A statue on the first floor of the state Capitol.
The "Genius of Connecticut" under the dome of the state Capitol. Yehyun Kim / ctmirror.org

A review of the 2022 death of a baby who ingested fentanyl and an animal tranquilizer raised several concerns regarding the state Department of Children and Families’ safety planning for families and transparency in its work.

Baby Kaylee S. died in February 2022. DCF had been working with her family since August 2021 because of concerns about neglect after her father left Kaylee and two other children alone in a vehicle in a public parking lot. He was later found to be in possession of 20 bags of fentanyl, according to the report from the Connecticut Office of the Child Advocate.

The accusation of neglect was found to be true, and the state offered services to the family and a plan for ensuring the children’s safety, including steps to get substance abuse treatment for the father.

But the plan wasn’t adequate; DCF didn’t do enough to ensure the steps were being followed, even though workers had evidence the family wasn’t adhering to the plan, according to the report.

Kaylee’s parents were arrested late last year on charges of second-degree manslaughter, risk of injury to a minor and drug charges.

Several children have died or nearly died since 2021 in circumstances that “raised concerns for OCA regarding the lack of consistency in DCF’s assessment and management of family risk and child safety concerns, including timely connection of caregivers to appropriate services,” the report states.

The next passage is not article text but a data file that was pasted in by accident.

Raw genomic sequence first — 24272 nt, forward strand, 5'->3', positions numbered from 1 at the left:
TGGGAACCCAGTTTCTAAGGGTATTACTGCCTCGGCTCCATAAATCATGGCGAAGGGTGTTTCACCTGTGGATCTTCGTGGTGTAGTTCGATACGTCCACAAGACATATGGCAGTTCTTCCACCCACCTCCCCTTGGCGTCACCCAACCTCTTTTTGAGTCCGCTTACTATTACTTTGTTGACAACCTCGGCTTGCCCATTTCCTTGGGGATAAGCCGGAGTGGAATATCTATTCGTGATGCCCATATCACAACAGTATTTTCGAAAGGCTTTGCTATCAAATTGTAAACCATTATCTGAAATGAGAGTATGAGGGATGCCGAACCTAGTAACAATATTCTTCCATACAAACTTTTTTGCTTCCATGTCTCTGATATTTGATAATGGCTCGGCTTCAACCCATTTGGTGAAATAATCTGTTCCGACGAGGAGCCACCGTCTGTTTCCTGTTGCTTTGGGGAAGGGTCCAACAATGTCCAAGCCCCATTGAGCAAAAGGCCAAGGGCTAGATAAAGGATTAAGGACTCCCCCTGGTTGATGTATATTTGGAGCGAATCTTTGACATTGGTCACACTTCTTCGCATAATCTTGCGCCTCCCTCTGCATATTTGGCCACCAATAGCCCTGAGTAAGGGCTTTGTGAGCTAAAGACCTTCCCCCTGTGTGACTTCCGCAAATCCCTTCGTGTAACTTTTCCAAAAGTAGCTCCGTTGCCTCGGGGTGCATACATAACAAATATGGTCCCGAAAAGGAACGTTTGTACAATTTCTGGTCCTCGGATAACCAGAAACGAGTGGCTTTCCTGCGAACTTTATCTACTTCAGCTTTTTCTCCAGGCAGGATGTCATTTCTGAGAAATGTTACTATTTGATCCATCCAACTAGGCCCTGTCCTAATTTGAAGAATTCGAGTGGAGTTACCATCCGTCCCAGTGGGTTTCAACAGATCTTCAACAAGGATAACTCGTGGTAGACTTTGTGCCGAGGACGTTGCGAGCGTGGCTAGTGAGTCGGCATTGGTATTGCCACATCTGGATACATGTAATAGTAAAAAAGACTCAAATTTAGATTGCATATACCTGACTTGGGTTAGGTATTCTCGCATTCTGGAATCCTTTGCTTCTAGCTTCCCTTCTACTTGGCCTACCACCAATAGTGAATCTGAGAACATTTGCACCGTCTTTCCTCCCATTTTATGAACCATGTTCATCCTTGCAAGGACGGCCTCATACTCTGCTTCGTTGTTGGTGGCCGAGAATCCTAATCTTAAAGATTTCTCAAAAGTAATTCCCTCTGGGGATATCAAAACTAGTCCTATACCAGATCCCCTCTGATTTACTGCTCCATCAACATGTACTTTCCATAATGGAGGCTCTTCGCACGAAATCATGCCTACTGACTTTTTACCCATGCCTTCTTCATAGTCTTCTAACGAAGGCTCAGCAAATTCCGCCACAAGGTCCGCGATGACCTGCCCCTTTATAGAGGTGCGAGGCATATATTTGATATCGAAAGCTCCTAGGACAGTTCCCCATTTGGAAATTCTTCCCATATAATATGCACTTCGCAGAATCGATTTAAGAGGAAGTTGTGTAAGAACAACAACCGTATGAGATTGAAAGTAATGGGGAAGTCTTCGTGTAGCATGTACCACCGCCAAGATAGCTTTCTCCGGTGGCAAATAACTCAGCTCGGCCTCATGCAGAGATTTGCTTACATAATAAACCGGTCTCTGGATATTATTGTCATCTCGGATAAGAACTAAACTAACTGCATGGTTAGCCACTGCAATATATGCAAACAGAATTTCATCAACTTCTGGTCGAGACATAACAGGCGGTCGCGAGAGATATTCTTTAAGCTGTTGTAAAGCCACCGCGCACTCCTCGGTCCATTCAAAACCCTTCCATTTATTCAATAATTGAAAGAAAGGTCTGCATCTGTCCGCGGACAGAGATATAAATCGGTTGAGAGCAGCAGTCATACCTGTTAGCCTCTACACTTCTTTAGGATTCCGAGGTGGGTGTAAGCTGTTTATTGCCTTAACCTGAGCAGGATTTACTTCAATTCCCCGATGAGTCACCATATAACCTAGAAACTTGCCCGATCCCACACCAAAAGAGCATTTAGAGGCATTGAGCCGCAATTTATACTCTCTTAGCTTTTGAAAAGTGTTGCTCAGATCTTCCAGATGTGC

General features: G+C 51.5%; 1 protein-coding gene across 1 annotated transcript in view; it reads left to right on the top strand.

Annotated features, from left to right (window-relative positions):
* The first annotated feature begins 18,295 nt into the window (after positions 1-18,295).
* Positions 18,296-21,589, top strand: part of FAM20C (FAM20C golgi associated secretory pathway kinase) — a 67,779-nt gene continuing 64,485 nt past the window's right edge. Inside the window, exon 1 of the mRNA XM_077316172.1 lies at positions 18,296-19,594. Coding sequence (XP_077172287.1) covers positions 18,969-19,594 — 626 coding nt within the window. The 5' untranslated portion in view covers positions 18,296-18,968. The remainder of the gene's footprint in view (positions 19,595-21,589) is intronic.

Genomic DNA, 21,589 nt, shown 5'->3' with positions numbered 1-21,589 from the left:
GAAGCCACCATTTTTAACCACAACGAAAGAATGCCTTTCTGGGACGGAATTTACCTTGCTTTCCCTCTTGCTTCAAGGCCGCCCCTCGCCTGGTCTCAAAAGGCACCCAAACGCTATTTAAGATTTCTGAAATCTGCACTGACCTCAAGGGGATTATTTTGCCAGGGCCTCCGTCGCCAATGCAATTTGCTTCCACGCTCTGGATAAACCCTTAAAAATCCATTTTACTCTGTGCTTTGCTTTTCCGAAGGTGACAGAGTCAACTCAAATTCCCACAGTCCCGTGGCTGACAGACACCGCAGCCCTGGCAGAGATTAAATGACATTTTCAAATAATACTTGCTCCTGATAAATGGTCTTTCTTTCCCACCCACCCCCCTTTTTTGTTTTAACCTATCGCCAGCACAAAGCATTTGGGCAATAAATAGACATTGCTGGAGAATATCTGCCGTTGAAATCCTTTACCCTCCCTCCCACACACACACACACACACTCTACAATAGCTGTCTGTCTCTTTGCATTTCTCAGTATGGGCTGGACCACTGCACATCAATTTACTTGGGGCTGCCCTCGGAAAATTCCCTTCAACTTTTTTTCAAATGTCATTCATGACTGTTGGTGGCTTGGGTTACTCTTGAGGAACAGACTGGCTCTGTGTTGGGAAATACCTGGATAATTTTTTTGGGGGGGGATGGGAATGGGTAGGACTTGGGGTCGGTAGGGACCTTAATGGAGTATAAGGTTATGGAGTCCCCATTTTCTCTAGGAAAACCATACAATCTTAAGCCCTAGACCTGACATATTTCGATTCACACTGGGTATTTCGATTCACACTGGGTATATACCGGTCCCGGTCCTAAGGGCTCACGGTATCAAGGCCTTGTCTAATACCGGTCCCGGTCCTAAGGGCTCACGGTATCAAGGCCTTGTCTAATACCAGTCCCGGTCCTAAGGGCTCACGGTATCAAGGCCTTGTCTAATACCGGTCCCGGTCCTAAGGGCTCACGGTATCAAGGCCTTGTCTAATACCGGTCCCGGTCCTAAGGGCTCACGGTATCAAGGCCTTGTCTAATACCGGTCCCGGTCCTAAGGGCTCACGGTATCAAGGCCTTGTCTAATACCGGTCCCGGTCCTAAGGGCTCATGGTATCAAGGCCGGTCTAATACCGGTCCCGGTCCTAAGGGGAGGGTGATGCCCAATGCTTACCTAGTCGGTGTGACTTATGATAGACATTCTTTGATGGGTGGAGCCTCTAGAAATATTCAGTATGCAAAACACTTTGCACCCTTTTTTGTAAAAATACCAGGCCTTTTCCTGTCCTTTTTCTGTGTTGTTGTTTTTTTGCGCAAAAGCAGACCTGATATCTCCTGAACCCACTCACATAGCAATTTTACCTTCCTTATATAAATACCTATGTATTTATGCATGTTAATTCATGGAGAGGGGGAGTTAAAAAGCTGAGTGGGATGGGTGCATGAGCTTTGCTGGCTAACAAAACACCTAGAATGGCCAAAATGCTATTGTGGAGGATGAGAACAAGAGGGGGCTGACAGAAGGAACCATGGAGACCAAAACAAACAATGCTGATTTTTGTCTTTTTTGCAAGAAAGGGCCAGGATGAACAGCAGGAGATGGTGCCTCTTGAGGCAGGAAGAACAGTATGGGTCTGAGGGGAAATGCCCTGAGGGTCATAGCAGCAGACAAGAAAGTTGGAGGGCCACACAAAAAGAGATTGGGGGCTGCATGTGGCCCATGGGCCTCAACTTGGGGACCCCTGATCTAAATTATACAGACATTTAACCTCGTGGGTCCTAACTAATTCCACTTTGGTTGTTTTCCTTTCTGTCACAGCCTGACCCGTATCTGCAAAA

The problems broadly fall under three categories: ensuring families consistently have the supports and services they need, providing quality assurance for case work, and transparency around concerns or problems within DCF so that the agency can get the support it needs to correct issues, said child advocate Sarah Eagan, the state’s child advocate.


“Ostensibly, what it’s about is what monitoring and services are really needed to support our highest-risk, most vulnerable infants and toddlers,” Eagan said.

DCF Deputy Commissioner of Operations Michael Williams said the report came too late to be helpful, that it disregarded changes the state was already making to improve systems and distracted from the important issue of the lethality of fentanyl.

“We’re just shocked that they would try to offer this into the field a year later, after the field has moved so far down the road, that we have an evolution as it relates to fentanyl,” Williams said. “I’m really concerned that this can be confusing by way of timing, that they [OCA] want to contribute to this issue one year after an event has occurred.”